A late-night session, calls and tweets to get back in the hall, through creative procedural maneuvers we are able to schedule a vote against the “anti-gospel, alt-right, white supremacy” movement – the hall was packed to overflowing and the vote was made – unanimous! Not a NO-vote to be seen anywhere in the hall. We will assuredly pass the resolution this afternoon to another unanimous vote and cheers. All is right with the world – we got it right, right? Not so fast.
I awoke this morning tired and frustrated that we didn’t, in fact, get it right. The world is watching. Our brothers and sisters of color are watching. They’re getting a mixed message.
They see the diversity of preaching at the pastor’s conference and non-Anglo brothers being elected as officers of the conference and Convention. They see the frustration in the hall of messengers that want desperately to get this right and make a clear and definitive message against racism. They see in the end a unanimous decision to schedule a vote and do the right thing…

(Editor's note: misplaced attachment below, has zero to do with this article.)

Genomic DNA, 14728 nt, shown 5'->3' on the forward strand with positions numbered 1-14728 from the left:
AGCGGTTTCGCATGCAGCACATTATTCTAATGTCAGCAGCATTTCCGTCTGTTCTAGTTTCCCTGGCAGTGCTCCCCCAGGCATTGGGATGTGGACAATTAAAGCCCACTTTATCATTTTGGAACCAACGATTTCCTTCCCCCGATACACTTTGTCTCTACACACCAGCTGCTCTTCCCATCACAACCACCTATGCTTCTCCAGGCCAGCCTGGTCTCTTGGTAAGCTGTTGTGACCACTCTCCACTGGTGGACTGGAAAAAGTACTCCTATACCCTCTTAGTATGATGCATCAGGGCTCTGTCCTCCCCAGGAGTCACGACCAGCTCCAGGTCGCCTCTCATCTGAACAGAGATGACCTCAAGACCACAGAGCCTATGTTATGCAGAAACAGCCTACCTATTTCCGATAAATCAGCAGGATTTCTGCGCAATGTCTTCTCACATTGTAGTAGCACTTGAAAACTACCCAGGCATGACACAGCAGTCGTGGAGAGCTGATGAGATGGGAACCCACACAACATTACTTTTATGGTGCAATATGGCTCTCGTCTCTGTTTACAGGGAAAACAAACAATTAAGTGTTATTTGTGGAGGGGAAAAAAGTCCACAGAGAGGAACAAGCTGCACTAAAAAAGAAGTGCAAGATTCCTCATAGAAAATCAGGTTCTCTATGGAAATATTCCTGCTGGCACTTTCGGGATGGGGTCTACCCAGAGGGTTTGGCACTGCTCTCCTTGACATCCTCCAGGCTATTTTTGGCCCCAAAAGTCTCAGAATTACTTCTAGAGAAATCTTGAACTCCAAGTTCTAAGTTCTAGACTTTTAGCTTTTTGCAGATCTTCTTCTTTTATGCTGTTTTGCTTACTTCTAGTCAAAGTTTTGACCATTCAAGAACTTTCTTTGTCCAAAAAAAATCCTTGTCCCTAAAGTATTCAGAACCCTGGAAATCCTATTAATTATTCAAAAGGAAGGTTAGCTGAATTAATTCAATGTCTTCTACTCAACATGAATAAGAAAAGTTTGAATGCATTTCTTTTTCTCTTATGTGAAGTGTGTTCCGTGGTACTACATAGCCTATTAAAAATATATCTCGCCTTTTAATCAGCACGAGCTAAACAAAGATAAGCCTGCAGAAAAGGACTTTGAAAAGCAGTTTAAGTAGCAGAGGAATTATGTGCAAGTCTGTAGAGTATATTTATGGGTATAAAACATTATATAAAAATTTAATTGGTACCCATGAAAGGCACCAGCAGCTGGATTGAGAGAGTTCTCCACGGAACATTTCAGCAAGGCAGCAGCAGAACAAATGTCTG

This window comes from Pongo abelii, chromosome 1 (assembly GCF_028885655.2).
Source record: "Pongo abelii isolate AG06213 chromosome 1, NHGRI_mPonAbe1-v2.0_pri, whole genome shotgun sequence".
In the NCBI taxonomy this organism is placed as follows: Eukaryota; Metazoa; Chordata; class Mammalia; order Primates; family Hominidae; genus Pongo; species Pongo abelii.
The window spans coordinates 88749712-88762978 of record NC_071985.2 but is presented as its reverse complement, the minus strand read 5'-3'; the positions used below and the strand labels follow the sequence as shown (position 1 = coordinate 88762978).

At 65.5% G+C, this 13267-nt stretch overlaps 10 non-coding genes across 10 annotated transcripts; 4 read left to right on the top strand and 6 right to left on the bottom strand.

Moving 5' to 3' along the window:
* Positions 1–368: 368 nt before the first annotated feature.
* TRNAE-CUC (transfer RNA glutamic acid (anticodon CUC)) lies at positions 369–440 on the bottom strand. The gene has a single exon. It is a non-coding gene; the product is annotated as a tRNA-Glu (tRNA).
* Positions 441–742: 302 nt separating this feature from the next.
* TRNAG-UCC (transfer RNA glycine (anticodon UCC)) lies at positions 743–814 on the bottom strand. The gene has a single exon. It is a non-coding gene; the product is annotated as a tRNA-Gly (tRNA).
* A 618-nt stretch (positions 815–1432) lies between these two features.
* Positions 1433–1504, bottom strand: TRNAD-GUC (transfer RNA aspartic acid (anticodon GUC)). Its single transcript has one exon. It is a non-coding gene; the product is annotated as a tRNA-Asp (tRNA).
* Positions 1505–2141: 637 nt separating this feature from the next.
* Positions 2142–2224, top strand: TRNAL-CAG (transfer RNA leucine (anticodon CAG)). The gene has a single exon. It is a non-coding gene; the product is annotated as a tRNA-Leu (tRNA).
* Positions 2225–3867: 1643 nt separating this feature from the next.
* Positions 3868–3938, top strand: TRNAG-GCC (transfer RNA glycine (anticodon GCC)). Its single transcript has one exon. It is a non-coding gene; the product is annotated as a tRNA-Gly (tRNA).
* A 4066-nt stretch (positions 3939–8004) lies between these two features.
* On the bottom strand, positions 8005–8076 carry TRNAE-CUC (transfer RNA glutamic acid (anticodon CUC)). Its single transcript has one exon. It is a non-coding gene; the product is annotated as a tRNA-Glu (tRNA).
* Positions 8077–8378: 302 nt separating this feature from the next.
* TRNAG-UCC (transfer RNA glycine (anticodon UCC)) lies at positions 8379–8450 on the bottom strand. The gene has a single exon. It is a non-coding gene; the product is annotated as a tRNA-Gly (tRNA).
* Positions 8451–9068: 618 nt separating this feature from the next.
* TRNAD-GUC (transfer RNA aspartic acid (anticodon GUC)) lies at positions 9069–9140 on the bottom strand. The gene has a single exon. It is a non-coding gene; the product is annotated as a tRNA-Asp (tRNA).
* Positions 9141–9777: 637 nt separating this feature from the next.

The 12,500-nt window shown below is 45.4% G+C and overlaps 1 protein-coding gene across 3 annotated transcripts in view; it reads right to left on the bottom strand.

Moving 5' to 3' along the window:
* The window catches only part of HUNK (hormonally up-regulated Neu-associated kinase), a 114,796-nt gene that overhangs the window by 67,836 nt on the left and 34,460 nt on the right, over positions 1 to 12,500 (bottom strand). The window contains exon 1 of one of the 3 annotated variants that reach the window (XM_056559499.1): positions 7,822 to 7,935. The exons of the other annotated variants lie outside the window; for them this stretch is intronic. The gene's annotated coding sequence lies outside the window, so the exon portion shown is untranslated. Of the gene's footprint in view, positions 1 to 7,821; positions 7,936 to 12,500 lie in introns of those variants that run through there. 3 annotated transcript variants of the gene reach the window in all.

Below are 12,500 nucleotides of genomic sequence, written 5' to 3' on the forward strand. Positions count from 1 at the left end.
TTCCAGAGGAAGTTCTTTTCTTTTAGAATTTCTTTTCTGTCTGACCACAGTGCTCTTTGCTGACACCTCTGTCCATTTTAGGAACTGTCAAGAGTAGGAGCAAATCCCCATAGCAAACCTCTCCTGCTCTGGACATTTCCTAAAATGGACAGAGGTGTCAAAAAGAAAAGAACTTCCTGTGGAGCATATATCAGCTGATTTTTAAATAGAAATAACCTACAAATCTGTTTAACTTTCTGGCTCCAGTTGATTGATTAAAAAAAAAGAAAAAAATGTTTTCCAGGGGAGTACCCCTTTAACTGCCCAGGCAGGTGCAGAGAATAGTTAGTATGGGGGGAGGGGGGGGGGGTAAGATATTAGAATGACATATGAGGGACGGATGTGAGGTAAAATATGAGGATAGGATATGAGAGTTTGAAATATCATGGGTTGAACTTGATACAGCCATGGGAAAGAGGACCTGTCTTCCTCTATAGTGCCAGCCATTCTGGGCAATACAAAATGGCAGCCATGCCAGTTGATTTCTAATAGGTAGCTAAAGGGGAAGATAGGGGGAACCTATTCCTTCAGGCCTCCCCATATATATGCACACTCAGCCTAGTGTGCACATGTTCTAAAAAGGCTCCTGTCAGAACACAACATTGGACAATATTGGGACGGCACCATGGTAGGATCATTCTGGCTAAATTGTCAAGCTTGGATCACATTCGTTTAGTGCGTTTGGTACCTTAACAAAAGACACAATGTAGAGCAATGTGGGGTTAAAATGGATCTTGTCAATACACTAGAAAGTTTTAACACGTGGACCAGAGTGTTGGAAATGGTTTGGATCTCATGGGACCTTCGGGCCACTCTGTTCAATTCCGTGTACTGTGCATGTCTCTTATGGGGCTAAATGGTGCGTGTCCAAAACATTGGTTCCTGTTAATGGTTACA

But they also see their Convention fail to make a clear and definitive statement against the evil of racism without significant backlash pushing them to do so. They see an African American brother make a passionate plea to the Convention to act but his resolution rejected because of word choice and writing style. They see a resolution committee willing to take the time to craft benign statements about things people already know we believe, reworking other resolutions to make them palatable, while ignoring and being unwilling to act on an issue of vital importance to the minority community. They see a committee and then Convention of messengers who hesitates when the question of race comes up and not ready and willing to be bold and name evil where it exists.
Several positive steps we’ve made toward a diverse and unified body of believers and churches this year could be undone by this one huge misstep in stating clearly and unequivocally what we actually believe. In my 20/20 hindsight, I could write a list of things we should have done. But suffice it to say that sometimes getting it right in the end is not good enough. We have to do better!
Southern Baptists should be leading a lost world in racial unity and biblical reconciliation. Instead, we are once again caught flat-footed, communicating to the world that we just don’t get it and communicating to our fellow brothers and sisters of color that we don’t really care.